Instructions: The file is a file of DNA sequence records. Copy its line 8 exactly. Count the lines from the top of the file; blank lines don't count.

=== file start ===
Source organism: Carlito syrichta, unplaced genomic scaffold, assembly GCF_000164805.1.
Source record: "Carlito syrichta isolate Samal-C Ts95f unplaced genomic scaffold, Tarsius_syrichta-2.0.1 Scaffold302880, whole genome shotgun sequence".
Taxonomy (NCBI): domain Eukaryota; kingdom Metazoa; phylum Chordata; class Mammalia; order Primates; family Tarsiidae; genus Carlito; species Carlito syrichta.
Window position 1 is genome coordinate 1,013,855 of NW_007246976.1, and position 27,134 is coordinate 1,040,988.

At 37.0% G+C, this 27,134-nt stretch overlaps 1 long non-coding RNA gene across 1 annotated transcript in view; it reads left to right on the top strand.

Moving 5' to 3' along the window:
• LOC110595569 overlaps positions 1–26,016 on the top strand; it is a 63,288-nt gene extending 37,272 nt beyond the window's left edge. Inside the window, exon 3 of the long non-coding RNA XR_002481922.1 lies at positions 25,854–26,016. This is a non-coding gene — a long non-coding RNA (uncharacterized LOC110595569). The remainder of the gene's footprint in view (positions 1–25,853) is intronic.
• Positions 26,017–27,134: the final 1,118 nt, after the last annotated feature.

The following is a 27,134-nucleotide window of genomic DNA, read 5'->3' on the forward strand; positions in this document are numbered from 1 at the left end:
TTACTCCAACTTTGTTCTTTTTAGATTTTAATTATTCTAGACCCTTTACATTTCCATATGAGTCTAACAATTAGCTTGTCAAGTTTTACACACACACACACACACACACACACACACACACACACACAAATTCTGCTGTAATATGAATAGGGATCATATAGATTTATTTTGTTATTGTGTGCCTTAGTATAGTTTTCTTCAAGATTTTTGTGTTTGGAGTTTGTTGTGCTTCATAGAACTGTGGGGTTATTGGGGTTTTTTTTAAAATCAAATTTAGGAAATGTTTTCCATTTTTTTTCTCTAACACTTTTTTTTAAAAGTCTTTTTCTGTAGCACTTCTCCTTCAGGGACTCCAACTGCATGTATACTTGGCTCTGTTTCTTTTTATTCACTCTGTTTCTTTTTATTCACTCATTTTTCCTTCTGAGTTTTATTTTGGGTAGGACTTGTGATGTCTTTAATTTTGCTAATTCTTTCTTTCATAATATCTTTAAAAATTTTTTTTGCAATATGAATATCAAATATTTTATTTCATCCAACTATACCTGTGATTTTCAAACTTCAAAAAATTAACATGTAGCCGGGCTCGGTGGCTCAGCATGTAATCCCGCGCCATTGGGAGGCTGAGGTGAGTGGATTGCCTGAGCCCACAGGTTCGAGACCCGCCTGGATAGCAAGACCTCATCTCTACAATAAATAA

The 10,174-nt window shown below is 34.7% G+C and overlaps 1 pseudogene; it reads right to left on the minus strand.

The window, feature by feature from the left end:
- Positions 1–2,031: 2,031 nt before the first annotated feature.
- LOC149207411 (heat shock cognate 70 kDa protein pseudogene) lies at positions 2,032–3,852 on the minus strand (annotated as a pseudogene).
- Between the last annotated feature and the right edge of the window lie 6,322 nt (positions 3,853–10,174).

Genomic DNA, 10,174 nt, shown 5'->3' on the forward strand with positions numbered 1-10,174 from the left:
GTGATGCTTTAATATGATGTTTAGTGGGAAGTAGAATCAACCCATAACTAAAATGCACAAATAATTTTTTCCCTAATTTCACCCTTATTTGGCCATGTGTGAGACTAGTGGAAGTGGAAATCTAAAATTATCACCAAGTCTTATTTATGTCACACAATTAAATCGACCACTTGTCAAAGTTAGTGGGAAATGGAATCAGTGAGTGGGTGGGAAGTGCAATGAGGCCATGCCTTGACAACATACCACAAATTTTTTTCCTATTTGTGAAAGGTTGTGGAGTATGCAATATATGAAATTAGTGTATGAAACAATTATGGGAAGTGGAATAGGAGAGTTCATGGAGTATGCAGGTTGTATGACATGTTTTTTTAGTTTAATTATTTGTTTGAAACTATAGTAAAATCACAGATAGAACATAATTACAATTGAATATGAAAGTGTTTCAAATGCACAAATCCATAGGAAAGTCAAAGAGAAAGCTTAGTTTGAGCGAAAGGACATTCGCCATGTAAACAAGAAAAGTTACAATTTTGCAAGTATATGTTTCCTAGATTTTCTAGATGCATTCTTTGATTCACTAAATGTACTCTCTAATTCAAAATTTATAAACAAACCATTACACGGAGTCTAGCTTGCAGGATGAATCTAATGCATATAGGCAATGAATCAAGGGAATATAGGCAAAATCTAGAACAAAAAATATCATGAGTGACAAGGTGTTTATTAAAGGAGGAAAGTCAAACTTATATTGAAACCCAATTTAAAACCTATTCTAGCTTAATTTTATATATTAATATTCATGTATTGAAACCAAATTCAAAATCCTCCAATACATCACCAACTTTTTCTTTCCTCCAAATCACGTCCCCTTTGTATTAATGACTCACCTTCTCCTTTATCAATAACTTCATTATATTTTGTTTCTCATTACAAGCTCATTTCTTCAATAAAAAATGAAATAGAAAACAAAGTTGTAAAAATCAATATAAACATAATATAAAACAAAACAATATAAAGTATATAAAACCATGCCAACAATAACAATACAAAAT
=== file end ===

• Positions 26,017–27,134: the final 1,118 nt, after the last annotated feature.